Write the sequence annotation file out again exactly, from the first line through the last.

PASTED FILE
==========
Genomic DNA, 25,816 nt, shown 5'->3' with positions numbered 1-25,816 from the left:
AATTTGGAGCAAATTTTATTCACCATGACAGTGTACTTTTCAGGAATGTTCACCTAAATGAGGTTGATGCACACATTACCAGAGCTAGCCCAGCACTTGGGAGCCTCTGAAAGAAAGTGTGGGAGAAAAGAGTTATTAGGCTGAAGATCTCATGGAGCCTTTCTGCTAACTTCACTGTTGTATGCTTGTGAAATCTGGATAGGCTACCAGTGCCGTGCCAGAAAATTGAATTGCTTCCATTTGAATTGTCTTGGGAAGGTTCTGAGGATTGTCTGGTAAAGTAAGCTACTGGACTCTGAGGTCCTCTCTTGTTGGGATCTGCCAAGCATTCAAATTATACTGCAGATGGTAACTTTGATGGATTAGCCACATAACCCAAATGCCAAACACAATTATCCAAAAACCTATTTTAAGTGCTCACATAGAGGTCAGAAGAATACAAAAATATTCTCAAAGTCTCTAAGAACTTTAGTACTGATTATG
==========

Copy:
Genomic DNA, 25,816 nt, shown 5'->3' with positions numbered 1-25,816 from the left:
AATTTGGAGCAAATTTTATTCACCATGACAGTGTACTTTTCAGGAATGTTCACCTAAATGAGGTTGATGCACACATTACCAGAGCTAGCCCAGCACTTGGGAGCCTCTGAAAGAAAGTGTGGGAGAAAAGAGTTATTAGGCTGAAGATCTCATGGAGCCTTTCTGCTAACTTCACTGTTGTATGCTTGTGAAATCTGGATAGGCTACCAGTGCCGTGCCAGAAAATTGAATTGCTTCCATTTGAATTGTCTTGGGAAGGTTCTGAGGATTGTCTGGTAAAGTAAGCTACTGGACTCTGAGGTCCTCTCTTGTTGGGATCTGCCAAGCATTCAAATTATACTGCAGATGGTAACTTTGATGGATTAGCCACATAACCCAAATGCCAAACACAATTATCCAAAAACCTATTTTAAGTGCTCACATAGAGGTCAGAAGAATACAAAAATATTCTCAAAGTCTCTAAGAACTTTAGTACTGATTATG